Allergan Looks to Expand Beyond Botox with Oral Migraine Treatments

Allergan Looks to Expand Beyond Botox with Oral Migraine Treatments October 12, 2016
By Alex Keown, Breaking News Staff

DUBLIN, Ireland – Your head feels like it’s trapped in an ever tightening vice. You feel nauseous and the lone lightbulb in the room seems as bright and intense as the noon-day sun. It’s an excruciating migraine.

Migraines impact about 12 percent of the population in the United States, including children. The pain and other symptoms associated with migraines can cause sufferers to completely stop what they are doing and prevent them from working or functioning in a normal capacity for more than a day. Of migraine sufferers, about 4 million suffer from chronic daily migraines, meaning they are dealing with 15 migraines each month.

Ireland-based Allergan is one company leading the way in developing treatments for migraines. The company’s blockbuster Botox has a long history of being used as an approved treatment for chronic migraine headaches. In fact, some patients who receive Botox as a treatment for migraines are often in a state of near-permanent migraines, C. David Nicholson, Allergan’s brand head of research and development, told BioSpace in an exclusive interview.

“Botox treatment has changed the lives of patients with migraines and Allergan is into migraines due to Botox,” Nicholson said in a telephone interview.

Now, based on the success of Botox in treating chronic migraine pain, Allergan is deepening its commitment to migraine therapies. Nicholson said Allergan has been looking to build out its “migraine franchise” and had the opportunity to acquire a proven treatment—a small oral molecule calcitonin gene-related peptide (CGRP) receptor antagonist program from Merck . Last year Allergan struck a $250 million deal with Merck for the oral treatment as a front-line treatment for the prevention of migraine headaches.

“CGRPs have been proven to work in migraines… it’s a totally validated target,” Nicholson said. This is a migraine frontline therapy. We need more therapies. It’s just under treated… Having multiple therapies on the market will be good for the patient and will expand the total market.”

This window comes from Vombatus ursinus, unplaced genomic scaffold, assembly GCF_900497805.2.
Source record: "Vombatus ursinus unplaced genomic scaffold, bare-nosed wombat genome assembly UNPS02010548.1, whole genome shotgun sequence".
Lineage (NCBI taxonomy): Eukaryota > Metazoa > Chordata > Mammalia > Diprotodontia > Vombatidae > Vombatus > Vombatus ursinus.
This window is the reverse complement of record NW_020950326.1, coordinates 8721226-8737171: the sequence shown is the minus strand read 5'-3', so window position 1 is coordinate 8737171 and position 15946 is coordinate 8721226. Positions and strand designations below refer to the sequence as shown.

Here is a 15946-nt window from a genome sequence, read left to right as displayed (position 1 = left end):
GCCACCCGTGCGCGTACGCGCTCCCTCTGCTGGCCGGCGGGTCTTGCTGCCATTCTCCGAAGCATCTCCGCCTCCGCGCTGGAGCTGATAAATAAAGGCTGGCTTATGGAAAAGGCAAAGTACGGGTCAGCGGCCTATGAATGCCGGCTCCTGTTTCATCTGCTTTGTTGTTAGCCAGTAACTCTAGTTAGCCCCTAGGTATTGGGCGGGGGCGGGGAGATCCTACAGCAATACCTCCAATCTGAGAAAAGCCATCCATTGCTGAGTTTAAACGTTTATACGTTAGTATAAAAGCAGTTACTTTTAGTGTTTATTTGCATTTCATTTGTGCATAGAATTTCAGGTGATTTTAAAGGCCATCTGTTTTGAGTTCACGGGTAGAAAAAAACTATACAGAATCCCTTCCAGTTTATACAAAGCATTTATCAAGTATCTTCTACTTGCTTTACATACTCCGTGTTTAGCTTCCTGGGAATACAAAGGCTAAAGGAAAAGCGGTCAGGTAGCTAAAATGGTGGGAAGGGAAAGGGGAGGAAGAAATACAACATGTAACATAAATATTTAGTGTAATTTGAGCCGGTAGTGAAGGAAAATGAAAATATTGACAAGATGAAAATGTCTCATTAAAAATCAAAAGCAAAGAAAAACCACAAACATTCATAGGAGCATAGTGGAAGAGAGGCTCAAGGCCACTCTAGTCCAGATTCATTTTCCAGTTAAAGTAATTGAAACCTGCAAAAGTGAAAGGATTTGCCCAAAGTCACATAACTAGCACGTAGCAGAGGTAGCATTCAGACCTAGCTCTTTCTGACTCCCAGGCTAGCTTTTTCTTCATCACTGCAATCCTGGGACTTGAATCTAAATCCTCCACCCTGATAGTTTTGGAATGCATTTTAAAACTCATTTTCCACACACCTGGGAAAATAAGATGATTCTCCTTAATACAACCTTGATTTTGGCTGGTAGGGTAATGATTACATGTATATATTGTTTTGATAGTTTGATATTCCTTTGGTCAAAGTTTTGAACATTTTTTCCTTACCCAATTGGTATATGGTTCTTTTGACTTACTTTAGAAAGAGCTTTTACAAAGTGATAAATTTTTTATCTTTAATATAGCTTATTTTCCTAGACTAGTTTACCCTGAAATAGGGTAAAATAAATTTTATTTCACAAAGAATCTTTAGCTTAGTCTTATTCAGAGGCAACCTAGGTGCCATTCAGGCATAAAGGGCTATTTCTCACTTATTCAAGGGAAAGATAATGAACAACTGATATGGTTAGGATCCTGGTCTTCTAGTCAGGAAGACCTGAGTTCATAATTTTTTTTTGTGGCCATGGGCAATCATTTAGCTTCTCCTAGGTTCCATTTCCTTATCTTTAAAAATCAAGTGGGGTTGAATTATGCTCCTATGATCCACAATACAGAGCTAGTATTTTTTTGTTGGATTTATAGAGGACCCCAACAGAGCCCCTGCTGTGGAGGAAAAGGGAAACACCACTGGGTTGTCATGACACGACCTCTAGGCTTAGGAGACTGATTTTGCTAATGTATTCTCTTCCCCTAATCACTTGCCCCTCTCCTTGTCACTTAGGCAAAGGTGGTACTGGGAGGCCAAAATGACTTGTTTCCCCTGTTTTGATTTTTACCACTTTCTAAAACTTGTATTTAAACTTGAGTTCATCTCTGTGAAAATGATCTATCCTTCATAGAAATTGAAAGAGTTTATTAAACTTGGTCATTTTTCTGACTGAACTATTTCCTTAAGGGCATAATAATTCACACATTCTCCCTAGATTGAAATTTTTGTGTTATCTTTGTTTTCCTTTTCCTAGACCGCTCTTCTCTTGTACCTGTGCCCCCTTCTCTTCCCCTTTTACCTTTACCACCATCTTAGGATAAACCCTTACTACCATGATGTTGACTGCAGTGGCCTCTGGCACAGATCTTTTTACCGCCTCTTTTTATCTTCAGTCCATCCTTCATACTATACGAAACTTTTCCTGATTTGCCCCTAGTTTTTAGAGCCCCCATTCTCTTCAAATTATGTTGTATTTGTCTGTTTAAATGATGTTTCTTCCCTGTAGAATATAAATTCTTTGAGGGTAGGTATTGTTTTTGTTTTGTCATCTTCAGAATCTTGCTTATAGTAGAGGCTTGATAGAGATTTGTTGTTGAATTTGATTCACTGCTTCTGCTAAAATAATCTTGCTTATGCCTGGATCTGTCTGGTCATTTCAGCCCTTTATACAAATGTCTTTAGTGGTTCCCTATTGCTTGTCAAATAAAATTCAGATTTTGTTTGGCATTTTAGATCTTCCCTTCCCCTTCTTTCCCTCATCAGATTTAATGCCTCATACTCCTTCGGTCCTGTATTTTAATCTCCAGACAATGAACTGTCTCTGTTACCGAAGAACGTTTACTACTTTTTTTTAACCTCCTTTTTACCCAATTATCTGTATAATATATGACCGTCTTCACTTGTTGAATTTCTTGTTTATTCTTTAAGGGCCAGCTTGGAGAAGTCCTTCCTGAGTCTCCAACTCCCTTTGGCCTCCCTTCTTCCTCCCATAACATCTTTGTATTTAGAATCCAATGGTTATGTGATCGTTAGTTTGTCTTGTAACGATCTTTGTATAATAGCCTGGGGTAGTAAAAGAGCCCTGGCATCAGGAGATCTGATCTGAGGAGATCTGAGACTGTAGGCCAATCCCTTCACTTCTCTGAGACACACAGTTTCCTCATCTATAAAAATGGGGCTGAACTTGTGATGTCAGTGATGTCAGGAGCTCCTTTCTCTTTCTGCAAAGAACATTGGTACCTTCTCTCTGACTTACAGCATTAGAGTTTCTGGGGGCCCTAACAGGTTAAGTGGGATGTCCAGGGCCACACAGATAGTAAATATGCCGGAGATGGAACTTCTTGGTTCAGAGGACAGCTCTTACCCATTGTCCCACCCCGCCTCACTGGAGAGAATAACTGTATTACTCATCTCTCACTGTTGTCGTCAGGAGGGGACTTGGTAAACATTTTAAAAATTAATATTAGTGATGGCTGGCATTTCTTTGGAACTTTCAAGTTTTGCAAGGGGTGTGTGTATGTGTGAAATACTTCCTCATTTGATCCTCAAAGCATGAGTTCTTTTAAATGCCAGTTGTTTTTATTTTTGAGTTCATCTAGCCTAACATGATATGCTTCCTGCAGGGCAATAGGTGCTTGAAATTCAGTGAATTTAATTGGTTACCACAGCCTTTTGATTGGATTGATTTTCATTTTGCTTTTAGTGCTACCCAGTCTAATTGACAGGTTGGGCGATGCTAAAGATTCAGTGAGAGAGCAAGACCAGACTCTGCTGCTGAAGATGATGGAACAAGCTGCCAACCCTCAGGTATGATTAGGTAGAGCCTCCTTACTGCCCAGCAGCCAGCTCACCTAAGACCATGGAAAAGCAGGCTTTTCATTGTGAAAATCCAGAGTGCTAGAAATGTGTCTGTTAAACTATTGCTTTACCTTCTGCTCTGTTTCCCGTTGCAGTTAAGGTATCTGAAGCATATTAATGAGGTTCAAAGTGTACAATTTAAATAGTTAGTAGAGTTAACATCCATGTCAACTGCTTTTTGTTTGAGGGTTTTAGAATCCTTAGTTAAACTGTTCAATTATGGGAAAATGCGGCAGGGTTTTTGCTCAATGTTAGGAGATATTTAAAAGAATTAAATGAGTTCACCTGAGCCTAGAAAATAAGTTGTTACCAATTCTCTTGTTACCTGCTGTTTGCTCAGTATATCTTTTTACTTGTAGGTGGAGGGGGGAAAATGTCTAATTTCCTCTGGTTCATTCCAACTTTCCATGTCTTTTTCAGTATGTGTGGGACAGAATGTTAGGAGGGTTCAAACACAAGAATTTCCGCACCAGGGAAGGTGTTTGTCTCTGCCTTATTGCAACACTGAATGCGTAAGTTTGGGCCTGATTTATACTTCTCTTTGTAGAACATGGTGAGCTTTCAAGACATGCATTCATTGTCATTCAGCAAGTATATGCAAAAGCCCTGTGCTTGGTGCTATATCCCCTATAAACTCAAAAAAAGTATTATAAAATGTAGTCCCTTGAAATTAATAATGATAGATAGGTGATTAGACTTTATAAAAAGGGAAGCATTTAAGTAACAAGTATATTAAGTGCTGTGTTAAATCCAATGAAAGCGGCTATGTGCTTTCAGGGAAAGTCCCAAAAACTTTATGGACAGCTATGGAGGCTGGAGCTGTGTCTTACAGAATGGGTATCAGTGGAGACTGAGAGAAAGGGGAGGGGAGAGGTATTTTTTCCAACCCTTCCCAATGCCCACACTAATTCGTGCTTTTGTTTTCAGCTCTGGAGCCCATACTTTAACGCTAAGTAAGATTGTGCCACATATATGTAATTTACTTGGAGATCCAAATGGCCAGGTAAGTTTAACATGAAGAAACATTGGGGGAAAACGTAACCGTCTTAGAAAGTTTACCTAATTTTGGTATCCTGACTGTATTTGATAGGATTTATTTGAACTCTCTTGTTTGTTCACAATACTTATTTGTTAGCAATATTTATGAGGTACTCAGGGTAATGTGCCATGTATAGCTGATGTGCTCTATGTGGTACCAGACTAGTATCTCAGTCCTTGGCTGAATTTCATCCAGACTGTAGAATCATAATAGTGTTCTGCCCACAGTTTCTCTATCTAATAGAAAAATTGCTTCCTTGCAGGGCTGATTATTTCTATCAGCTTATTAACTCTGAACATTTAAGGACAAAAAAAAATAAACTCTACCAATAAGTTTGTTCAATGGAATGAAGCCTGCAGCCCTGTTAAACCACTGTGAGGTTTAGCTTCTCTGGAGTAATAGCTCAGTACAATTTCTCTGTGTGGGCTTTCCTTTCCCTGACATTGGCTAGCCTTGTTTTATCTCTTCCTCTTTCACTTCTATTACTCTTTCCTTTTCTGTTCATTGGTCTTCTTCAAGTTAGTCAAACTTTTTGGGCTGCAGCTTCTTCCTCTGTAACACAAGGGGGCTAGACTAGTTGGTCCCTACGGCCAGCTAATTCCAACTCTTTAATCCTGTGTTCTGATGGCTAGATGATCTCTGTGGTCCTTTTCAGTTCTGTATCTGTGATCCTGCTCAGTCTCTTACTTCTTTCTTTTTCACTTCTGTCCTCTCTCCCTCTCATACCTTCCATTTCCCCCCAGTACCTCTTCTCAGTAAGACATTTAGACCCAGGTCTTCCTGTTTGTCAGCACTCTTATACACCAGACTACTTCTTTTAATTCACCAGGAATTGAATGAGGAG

CGRP is an inflammatory and pain alleviator, Nicholson said, but how it actually works in preventing migraines is still up for debate.

“There’s been a raging debate whether it works in the brain, or peripherally, modulating pain fibers projecting to the brain. The present belief is they don’t need to get into the brain to be effective. This is still an incompletely understood area of science,” Nicholson said.

Allergan currently has two CGRP compounds in clinical trials. A Phase III trial is examining the compound for the acute treatment of migraine, to prevent the migraine attack, Nicholson said. Another compound is in a Phase II trial for migraine prophylaxis, for patients who experience frequent attacks and need a daily treatment. The fact that both of these therapies are small molecule oral treatments are likely to make them a preferable treatment over injectables and intravenous treatments. Botox is administered as an injection by a neurologist once every few months for migraine treatment. Nichols said the company did not have a timeline for when it may submit the CGRP small molecule to regulatory agencies. He said the company was focused on completing the development and to “reproduce the efficacy and safety.”

“We believe there is a need for it. We are happy to be the leading company with oral CGRP antagonists,” Nicholson said. “This will be the best case for patients who can continue to live their life without having to (always) go to the doctor.”

Nicholson said the oral CGRP treatments will complement the use of Botox for chronic migraine pain, particularly since the CGRP treatments are being developed as front-line treatments and Botox is used when many other treatments have proven ineffective.

Although cost has not yet been determined, Nicholson said the use of CGRP small molecules will likely be less expensive than CGRP antagonists.

In addition to the CGRP therapy, Allergan has also developed an inhaled treatment, which the company hopes to submit for regulatory approval within the next year, Nicholson said. If approved, it could compete with Avanir PharmaceuticalsOnzetra migraine medication, a nasal inhalant approved by the FDA in January. Onzetra (sumatriptan nasal powder) is a fast-acting dry powder formulation of sumatriptan, one of the most commonly prescribed migraine medication.

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